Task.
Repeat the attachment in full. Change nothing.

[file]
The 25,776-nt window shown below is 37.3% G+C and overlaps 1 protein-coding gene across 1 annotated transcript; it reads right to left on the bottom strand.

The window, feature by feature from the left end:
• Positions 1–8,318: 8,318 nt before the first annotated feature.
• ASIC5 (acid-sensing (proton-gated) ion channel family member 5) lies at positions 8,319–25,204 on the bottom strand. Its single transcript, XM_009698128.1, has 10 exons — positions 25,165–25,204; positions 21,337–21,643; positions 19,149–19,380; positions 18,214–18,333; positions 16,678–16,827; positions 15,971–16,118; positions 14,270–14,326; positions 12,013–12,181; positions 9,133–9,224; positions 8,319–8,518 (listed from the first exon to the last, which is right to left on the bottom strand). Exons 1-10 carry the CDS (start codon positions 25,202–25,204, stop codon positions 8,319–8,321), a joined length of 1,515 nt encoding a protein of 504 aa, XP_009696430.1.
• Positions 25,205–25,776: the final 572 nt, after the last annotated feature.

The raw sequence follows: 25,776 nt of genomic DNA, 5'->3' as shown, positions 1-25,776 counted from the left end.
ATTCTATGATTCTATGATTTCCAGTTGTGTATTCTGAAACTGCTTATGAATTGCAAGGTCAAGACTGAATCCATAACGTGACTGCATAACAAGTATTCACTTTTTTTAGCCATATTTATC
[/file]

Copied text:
The 25,776-nt window shown below is 37.3% G+C and overlaps 1 protein-coding gene across 1 annotated transcript; it reads right to left on the bottom strand.

The window, feature by feature from the left end:
• Positions 1–8,318: 8,318 nt before the first annotated feature.
• ASIC5 (acid-sensing (proton-gated) ion channel family member 5) lies at positions 8,319–25,204 on the bottom strand. Its single transcript, XM_009698128.1, has 10 exons — positions 25,165–25,204; positions 21,337–21,643; positions 19,149–19,380; positions 18,214–18,333; positions 16,678–16,827; positions 15,971–16,118; positions 14,270–14,326; positions 12,013–12,181; positions 9,133–9,224; positions 8,319–8,518 (listed from the first exon to the last, which is right to left on the bottom strand). Exons 1-10 carry the CDS (start codon positions 25,202–25,204, stop codon positions 8,319–8,321), a joined length of 1,515 nt encoding a protein of 504 aa, XP_009696430.1.
• Positions 25,205–25,776: the final 572 nt, after the last annotated feature.

The raw sequence follows: 25,776 nt of genomic DNA, 5'->3' as shown, positions 1-25,776 counted from the left end.
ATTCTATGATTCTATGATTTCCAGTTGTGTATTCTGAAACTGCTTATGAATTGCAAGGTCAAGACTGAATCCATAACGTGACTGCATAACAAGTATTCACTTTTTTTAGCCATATTTATC